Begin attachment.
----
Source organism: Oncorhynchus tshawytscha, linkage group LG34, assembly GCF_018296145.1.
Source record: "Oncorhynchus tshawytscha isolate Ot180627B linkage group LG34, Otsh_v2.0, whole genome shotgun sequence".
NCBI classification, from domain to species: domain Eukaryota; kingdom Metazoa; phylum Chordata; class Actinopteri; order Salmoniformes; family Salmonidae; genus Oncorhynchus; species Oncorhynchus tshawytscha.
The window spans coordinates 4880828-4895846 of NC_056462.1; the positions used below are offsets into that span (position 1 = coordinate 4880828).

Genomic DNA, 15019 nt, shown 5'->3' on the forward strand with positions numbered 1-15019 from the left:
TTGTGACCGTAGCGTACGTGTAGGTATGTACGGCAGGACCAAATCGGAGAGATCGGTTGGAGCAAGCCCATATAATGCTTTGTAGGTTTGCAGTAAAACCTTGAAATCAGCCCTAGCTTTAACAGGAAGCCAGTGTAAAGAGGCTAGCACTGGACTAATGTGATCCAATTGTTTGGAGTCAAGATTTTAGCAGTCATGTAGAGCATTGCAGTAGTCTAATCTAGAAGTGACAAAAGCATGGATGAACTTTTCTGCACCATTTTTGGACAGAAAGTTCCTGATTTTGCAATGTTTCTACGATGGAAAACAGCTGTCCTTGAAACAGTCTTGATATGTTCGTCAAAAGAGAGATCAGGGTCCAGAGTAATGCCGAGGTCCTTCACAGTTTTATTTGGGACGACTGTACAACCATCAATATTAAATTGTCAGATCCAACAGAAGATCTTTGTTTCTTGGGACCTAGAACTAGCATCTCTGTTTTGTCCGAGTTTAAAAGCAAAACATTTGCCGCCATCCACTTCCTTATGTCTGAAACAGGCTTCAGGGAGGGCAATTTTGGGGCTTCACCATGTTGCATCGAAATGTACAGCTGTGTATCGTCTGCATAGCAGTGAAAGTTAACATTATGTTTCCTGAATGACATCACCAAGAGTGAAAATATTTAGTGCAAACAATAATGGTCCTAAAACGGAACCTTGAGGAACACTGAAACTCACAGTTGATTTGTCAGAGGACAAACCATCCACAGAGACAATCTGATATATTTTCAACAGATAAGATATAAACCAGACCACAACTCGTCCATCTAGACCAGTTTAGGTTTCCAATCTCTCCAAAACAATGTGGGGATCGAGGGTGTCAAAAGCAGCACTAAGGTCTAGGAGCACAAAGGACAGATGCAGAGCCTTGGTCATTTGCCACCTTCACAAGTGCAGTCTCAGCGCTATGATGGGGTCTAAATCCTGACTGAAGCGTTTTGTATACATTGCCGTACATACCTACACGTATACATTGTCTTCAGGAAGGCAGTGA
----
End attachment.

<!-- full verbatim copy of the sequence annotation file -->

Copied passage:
Source organism: Oncorhynchus tshawytscha, linkage group LG34, assembly GCF_018296145.1.
Source record: "Oncorhynchus tshawytscha isolate Ot180627B linkage group LG34, Otsh_v2.0, whole genome shotgun sequence".
NCBI classification, from domain to species: domain Eukaryota; kingdom Metazoa; phylum Chordata; class Actinopteri; order Salmoniformes; family Salmonidae; genus Oncorhynchus; species Oncorhynchus tshawytscha.
The window spans coordinates 4880828-4895846 of NC_056462.1; the positions used below are offsets into that span (position 1 = coordinate 4880828).

Genomic DNA, 15019 nt, shown 5'->3' on the forward strand with positions numbered 1-15019 from the left:
TTGTGACCGTAGCGTACGTGTAGGTATGTACGGCAGGACCAAATCGGAGAGATCGGTTGGAGCAAGCCCATATAATGCTTTGTAGGTTTGCAGTAAAACCTTGAAATCAGCCCTAGCTTTAACAGGAAGCCAGTGTAAAGAGGCTAGCACTGGACTAATGTGATCCAATTGTTTGGAGTCAAGATTTTAGCAGTCATGTAGAGCATTGCAGTAGTCTAATCTAGAAGTGACAAAAGCATGGATGAACTTTTCTGCACCATTTTTGGACAGAAAGTTCCTGATTTTGCAATGTTTCTACGATGGAAAACAGCTGTCCTTGAAACAGTCTTGATATGTTCGTCAAAAGAGAGATCAGGGTCCAGAGTAATGCCGAGGTCCTTCACAGTTTTATTTGGGACGACTGTACAACCATCAATATTAAATTGTCAGATCCAACAGAAGATCTTTGTTTCTTGGGACCTAGAACTAGCATCTCTGTTTTGTCCGAGTTTAAAAGCAAAACATTTGCCGCCATCCACTTCCTTATGTCTGAAACAGGCTTCAGGGAGGGCAATTTTGGGGCTTCACCATGTTGCATCGAAATGTACAGCTGTGTATCGTCTGCATAGCAGTGAAAGTTAACATTATGTTTCCTGAATGACATCACCAAGAGTGAAAATATTTAGTGCAAACAATAATGGTCCTAAAACGGAACCTTGAGGAACACTGAAACTCACAGTTGATTTGTCAGAGGACAAACCATCCACAGAGACAATCTGATATATTTTCAACAGATAAGATATAAACCAGACCACAACTCGTCCATCTAGACCAGTTTAGGTTTCCAATCTCTCCAAAACAATGTGGGGATCGAGGGTGTCAAAAGCAGCACTAAGGTCTAGGAGCACAAAGGACAGATGCAGAGCCTTGGTCATTTGCCACCTTCACAAGTGCAGTCTCAGCGCTATGATGGGGTCTAAATCCTGACTGAAGCGTTTTGTATACATTGCCGTACATACCTACACGTATACATTGTCTTCAGGAAGGCAGTGA